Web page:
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Potentially life-threatening emergency
Lactic acidosis
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Potentially life-threatening emergency

Lactic acidosis

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Contributors: Amirah Khan MD, Christine Osborne MD, Paritosh Prasad MD
Other Resources UpToDate PubMed

Synopsis

The diagnosis of lactic acidosis is made when the serum lactate level is > 4 mmol/L. It is the most common cause of metabolic acidosis and can be associated with an anion gap metabolic acidosis or mixed acid-base disorder. Lactic acidosis typically occurs when lactic acid production exceeds clearance, often in the setting of impaired tissue oxygenation and defective mitochondrial oxygenation. Clinical presentation varies based on underlying cause and is similar in both children and adults. It can be classified as follows:
  • Type A lactic acidosis – Associated with tissue hypoperfusion caused by circulatory failure from shock, which can be due to many things including sepsis, heart failure, hypovolemia, neurologic compromise, or respiratory failure. Patients typically present with hypotension, cool and clammy extremities, oliguria, and altered mental status. Seizures or excessive exercise may result in elevated lactate levels by this mechanism.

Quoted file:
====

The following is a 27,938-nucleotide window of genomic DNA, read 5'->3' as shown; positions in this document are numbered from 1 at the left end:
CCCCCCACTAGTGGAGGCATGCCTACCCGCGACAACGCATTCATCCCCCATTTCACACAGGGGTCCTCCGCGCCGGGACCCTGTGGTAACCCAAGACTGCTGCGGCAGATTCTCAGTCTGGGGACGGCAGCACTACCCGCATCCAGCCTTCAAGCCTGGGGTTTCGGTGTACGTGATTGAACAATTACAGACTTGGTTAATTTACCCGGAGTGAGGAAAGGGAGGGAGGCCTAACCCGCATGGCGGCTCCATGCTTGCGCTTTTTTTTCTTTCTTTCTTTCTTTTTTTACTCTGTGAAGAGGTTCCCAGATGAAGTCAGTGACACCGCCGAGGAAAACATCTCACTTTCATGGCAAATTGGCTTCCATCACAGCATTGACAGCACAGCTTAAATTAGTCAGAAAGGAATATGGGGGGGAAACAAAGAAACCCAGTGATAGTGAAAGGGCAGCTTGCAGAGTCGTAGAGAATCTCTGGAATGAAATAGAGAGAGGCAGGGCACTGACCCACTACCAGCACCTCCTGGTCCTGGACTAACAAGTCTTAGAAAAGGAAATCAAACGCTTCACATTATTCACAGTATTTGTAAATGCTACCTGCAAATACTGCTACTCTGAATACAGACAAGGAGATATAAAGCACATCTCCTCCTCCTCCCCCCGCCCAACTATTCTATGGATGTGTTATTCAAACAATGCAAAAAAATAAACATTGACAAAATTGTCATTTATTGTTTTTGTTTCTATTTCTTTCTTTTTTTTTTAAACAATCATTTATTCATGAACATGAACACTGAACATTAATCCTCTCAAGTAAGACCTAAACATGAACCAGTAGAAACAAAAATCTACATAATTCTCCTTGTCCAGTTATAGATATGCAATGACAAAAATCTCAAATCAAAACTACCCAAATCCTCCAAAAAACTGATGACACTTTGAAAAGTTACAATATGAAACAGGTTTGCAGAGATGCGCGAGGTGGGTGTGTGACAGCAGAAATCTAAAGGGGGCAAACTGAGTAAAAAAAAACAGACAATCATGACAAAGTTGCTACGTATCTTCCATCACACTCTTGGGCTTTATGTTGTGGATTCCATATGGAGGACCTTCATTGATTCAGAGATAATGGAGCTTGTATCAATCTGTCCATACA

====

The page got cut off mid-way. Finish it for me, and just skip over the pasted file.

• Type B lactic acidosis – Due to drug- or toxin-induced impairment of cellular metabolism, ischemia, nutritional deficient state, or rarely malignancy. Common causes include diabetes related to metformin toxicity or diabetic ketoacidosis (DKA), solid and hematologic malignancies, chronic severe alcohol use disorder, thiamine deficiency, use of beta-adrenergic agonists (intravenous epinephrine, inhaled albuterol, inhaled salmeterol), drug-induced mitochondrial dysfunction due to high doses of propofol, human immunodeficiency virus (HIV), nucleoside reverse transcriptase inhibitors, and linezolid.
  • D-lactic acidosis – Occurs in patients with short gut syndrome or malabsorption due to bacterial fermentation of large amounts of glucose and starch to organic acids, including D-lactic acid. Because of slow metabolism of D-lactic acid, systemic absorption leads to elevated plasma D-lactic acid levels and metabolic acidosis. Other causes include diabetic ketoacidosis and high-dose infusion or ingestion of propylene glycol, which can be found in various intravenous medications. Patients present with episodic metabolic acidosis as well as altered mental status, ataxia, loss of memory, or slurred speech.

Codes

ICD10CM:
E87.2 – Acidosis

SNOMEDCT:
91273001 – Lactic Acidosis

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Last Reviewed: 08/28/2018
Last Updated: 09/06/2018
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Potentially life-threatening emergency
Lactic acidosis
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Lactic acidosis (Type A (With Shock)) : Altered mental state, Cold extremities, Oliguria, Tachycardia, BP decreased
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